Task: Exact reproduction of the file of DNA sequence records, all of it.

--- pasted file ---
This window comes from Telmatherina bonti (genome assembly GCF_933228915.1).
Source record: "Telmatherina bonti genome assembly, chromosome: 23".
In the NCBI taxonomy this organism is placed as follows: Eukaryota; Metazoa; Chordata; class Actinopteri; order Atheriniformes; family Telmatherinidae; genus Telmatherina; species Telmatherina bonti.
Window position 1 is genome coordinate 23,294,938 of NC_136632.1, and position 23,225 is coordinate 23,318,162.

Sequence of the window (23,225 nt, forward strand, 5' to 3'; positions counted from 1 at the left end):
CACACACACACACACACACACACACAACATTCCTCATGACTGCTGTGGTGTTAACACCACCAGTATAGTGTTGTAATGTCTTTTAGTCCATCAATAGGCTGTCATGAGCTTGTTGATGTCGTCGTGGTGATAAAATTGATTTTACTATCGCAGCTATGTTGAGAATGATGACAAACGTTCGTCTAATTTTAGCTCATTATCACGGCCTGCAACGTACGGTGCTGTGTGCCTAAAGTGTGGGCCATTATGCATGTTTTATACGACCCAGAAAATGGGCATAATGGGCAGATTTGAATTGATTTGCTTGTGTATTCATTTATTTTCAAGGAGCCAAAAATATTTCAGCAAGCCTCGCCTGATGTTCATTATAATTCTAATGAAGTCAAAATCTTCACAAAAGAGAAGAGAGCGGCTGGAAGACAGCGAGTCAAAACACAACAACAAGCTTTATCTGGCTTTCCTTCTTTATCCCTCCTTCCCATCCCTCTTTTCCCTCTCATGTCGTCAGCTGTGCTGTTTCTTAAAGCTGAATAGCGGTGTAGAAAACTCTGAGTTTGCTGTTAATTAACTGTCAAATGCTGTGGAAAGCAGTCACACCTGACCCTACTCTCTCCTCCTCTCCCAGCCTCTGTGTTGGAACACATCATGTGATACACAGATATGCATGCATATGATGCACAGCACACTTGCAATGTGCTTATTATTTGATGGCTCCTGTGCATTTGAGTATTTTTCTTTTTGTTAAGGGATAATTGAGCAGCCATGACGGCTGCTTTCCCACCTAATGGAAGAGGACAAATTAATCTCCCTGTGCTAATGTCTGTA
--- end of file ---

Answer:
This window comes from Telmatherina bonti (genome assembly GCF_933228915.1).
Source record: "Telmatherina bonti genome assembly, chromosome: 23".
In the NCBI taxonomy this organism is placed as follows: Eukaryota; Metazoa; Chordata; class Actinopteri; order Atheriniformes; family Telmatherinidae; genus Telmatherina; species Telmatherina bonti.
Window position 1 is genome coordinate 23,294,938 of NC_136632.1, and position 23,225 is coordinate 23,318,162.

Sequence of the window (23,225 nt, forward strand, 5' to 3'; positions counted from 1 at the left end):
CACACACACACACACACACACACACAACATTCCTCATGACTGCTGTGGTGTTAACACCACCAGTATAGTGTTGTAATGTCTTTTAGTCCATCAATAGGCTGTCATGAGCTTGTTGATGTCGTCGTGGTGATAAAATTGATTTTACTATCGCAGCTATGTTGAGAATGATGACAAACGTTCGTCTAATTTTAGCTCATTATCACGGCCTGCAACGTACGGTGCTGTGTGCCTAAAGTGTGGGCCATTATGCATGTTTTATACGACCCAGAAAATGGGCATAATGGGCAGATTTGAATTGATTTGCTTGTGTATTCATTTATTTTCAAGGAGCCAAAAATATTTCAGCAAGCCTCGCCTGATGTTCATTATAATTCTAATGAAGTCAAAATCTTCACAAAAGAGAAGAGAGCGGCTGGAAGACAGCGAGTCAAAACACAACAACAAGCTTTATCTGGCTTTCCTTCTTTATCCCTCCTTCCCATCCCTCTTTTCCCTCTCATGTCGTCAGCTGTGCTGTTTCTTAAAGCTGAATAGCGGTGTAGAAAACTCTGAGTTTGCTGTTAATTAACTGTCAAATGCTGTGGAAAGCAGTCACACCTGACCCTACTCTCTCCTCCTCTCCCAGCCTCTGTGTTGGAACACATCATGTGATACACAGATATGCATGCATATGATGCACAGCACACTTGCAATGTGCTTATTATTTGATGGCTCCTGTGCATTTGAGTATTTTTCTTTTTGTTAAGGGATAATTGAGCAGCCATGACGGCTGCTTTCCCACCTAATGGAAGAGGACAAATTAATCTCCCTGTGCTAATGTCTGTA